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The Flintstones in Viva Rock Vegas

movie reviewvideo review out of 4 Movie Review: The Flintstones in Viva Rock Vegas

Starring: Mark Addy, Kristen Johnson
Director: Brian Levant
Rated: PG
RunTime: 91 Minutes
Release Date: April 2000
Genre: Comedy

*Also starring: Jane Krakowski, Harvey Korman, Alan Cumming, Stephen Baldwin, Joan Collins, Thomas Gibson, John Taylor

Review by MrBrown
2½ stars out of 4

When Universal announced plans to make a prequel to its horrendous 1994 live-action take of the beloved '60s animated TV series, the general reaction was, "WHY?" No one liked the film; in fact, most flat out hated it (myself included), yet it still eked out $100 million-plus gross (thanks to the hype machine)--which, of course, is justification enough in Hollywood. Hence, it would have been easy for returning director Brian Levant to continue to be lazy with the development of the script and simply just pay attention to the production design, as he did in the first film. It appears, however, he felt he had something to prove after the original film's near-universal thrashing.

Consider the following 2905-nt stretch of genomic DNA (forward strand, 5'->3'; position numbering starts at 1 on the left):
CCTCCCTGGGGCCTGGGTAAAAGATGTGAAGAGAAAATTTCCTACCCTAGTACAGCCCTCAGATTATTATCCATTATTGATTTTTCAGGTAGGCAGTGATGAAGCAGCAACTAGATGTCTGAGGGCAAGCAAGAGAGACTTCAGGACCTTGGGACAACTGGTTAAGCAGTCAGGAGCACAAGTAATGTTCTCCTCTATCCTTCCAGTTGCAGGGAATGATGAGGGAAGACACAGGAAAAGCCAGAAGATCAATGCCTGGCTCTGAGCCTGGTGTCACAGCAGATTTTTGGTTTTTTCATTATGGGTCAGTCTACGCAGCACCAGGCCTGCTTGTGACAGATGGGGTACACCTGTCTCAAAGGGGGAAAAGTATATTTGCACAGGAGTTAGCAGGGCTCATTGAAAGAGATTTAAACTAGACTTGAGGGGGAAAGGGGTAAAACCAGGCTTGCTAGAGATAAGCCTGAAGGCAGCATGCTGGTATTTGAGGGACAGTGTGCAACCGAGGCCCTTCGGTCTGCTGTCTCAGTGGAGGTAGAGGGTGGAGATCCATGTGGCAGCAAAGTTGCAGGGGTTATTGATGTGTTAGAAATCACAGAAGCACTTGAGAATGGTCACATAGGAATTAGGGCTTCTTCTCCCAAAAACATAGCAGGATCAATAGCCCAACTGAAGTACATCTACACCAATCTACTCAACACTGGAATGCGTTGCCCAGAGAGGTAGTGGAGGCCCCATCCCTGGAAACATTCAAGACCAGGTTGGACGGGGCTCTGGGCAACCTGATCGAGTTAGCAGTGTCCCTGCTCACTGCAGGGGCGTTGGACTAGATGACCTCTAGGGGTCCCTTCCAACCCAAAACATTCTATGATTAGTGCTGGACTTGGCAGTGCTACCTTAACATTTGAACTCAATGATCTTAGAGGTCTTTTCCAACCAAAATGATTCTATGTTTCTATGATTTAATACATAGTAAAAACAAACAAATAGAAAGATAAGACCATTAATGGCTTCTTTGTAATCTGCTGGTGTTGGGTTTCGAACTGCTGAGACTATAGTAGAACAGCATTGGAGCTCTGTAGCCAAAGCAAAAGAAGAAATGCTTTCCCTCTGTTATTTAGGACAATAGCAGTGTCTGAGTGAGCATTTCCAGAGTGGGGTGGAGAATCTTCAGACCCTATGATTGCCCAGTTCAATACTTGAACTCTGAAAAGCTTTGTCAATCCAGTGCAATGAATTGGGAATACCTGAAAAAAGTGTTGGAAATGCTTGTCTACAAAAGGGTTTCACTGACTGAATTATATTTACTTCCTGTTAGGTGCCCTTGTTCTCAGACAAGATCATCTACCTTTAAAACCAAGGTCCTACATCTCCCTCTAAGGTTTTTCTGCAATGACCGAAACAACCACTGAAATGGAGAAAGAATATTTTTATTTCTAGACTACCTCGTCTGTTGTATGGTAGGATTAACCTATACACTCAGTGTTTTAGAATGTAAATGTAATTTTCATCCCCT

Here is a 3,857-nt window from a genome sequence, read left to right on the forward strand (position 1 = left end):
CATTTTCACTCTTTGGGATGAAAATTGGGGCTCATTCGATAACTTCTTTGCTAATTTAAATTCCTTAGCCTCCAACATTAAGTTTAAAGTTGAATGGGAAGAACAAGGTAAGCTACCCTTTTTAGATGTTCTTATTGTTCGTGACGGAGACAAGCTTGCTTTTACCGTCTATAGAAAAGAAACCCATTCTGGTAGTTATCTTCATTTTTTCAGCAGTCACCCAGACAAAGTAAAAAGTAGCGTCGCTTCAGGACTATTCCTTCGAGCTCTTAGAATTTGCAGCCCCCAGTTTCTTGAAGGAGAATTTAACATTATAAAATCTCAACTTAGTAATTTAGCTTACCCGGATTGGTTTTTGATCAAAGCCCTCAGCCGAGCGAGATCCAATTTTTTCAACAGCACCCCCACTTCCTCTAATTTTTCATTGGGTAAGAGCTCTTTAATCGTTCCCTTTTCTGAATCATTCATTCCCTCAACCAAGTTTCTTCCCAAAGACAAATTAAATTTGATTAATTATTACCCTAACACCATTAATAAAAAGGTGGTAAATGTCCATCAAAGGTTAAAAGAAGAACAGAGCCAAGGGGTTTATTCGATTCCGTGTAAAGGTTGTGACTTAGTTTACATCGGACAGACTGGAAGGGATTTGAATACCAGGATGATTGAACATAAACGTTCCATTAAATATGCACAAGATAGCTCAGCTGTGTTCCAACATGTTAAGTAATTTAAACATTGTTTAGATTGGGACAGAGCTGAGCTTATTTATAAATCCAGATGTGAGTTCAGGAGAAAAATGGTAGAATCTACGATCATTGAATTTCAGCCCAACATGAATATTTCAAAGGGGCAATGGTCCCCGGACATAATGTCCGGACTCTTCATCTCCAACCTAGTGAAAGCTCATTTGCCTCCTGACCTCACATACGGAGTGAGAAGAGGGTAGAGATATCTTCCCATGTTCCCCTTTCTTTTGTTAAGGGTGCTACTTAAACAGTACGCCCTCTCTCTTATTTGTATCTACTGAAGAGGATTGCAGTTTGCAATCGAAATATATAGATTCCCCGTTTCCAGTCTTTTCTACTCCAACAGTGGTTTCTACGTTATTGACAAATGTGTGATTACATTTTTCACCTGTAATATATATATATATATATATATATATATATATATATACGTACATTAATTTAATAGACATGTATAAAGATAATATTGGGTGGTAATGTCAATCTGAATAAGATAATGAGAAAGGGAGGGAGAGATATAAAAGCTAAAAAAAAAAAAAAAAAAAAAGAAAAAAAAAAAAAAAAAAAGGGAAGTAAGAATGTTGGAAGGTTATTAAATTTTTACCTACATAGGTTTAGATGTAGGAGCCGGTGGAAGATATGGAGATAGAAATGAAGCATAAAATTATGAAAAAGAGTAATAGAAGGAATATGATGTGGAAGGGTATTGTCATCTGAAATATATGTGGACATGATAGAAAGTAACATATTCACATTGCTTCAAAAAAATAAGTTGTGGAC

With _Viva_Rock_Vegas_, Levant is getting a better idea as to how to bring the modern Stone Age family to life. Unlike the original film, the prequel actually has a story, and a cute and interesting one at that: the courtship of Fred (Mark Addy) and Wilma (Kristen Johnston) as well as that of Barney (Stephen Baldwin) and Betty (Jane Krakowski). There are complications, namely the machinations of the wealthy Chip Rockefeller (Thomas Gibson), whom Wilma's snooty mother Pearl (Joan Collins) deems a more suitable match for her daughter. Addy, Krakowski, Baldwin, and Collins are much better fits for their roles than their predecessors (John Goodman, Rosie O'Donnell, Rick Moranis, and Elizabeth Taylor, respectively). Baldwin is especially a surprise; while he looks nothing like his cartoon counterpart, once he opens his mouth, he simply _is_ Barney. As much as Levant does get right here (including, of course, the production design and costumes, which are again perfect to the last detail), two missteps keep me from giving a recommendation. The Great Gazoo (Alan Cumming), a tiny green alien that appeared in a number of the TV episodes, is needlessly and awkwardly incorporated into the story; and Johnston never convinces as Wilma--the look, voice, and attitude is all a bit off. Replace her with the far superior original Wilma, Elizabeth Perkins, and Levant has the makings for a potentially successful third installment--that is, if his writing crew (which, for _Viva_, is far smaller than the infamous 32-person committee employed by the original) can come up with another engaging story. Given the unfavorable odds, all involved would probably be better off leaving well enough alone.

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